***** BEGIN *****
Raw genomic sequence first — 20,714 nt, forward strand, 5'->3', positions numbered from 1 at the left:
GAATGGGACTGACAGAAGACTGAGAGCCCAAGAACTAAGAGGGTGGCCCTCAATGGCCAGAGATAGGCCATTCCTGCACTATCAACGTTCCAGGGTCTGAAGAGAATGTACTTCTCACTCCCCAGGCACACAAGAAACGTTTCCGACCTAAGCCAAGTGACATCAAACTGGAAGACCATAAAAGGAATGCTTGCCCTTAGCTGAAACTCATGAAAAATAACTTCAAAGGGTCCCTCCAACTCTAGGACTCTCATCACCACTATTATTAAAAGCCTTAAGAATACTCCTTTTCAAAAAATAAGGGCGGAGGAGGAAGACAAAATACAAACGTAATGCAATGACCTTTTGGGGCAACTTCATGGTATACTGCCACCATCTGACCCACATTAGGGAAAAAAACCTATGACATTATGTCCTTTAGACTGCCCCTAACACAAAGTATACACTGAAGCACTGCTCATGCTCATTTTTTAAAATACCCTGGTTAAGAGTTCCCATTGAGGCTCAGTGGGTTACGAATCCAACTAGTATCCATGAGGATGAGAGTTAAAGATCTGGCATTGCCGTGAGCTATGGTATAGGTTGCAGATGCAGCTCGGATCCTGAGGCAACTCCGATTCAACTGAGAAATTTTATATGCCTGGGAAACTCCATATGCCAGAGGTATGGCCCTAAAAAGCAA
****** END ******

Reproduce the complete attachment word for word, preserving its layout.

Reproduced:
Raw genomic sequence first — 20,714 nt, forward strand, 5'->3', positions numbered from 1 at the left:
GAATGGGACTGACAGAAGACTGAGAGCCCAAGAACTAAGAGGGTGGCCCTCAATGGCCAGAGATAGGCCATTCCTGCACTATCAACGTTCCAGGGTCTGAAGAGAATGTACTTCTCACTCCCCAGGCACACAAGAAACGTTTCCGACCTAAGCCAAGTGACATCAAACTGGAAGACCATAAAAGGAATGCTTGCCCTTAGCTGAAACTCATGAAAAATAACTTCAAAGGGTCCCTCCAACTCTAGGACTCTCATCACCACTATTATTAAAAGCCTTAAGAATACTCCTTTTCAAAAAATAAGGGCGGAGGAGGAAGACAAAATACAAACGTAATGCAATGACCTTTTGGGGCAACTTCATGGTATACTGCCACCATCTGACCCACATTAGGGAAAAAAACCTATGACATTATGTCCTTTAGACTGCCCCTAACACAAAGTATACACTGAAGCACTGCTCATGCTCATTTTTTAAAATACCCTGGTTAAGAGTTCCCATTGAGGCTCAGTGGGTTACGAATCCAACTAGTATCCATGAGGATGAGAGTTAAAGATCTGGCATTGCCGTGAGCTATGGTATAGGTTGCAGATGCAGCTCGGATCCTGAGGCAACTCCGATTCAACTGAGAAATTTTATATGCCTGGGAAACTCCATATGCCAGAGGTATGGCCCTAAAAAGCAA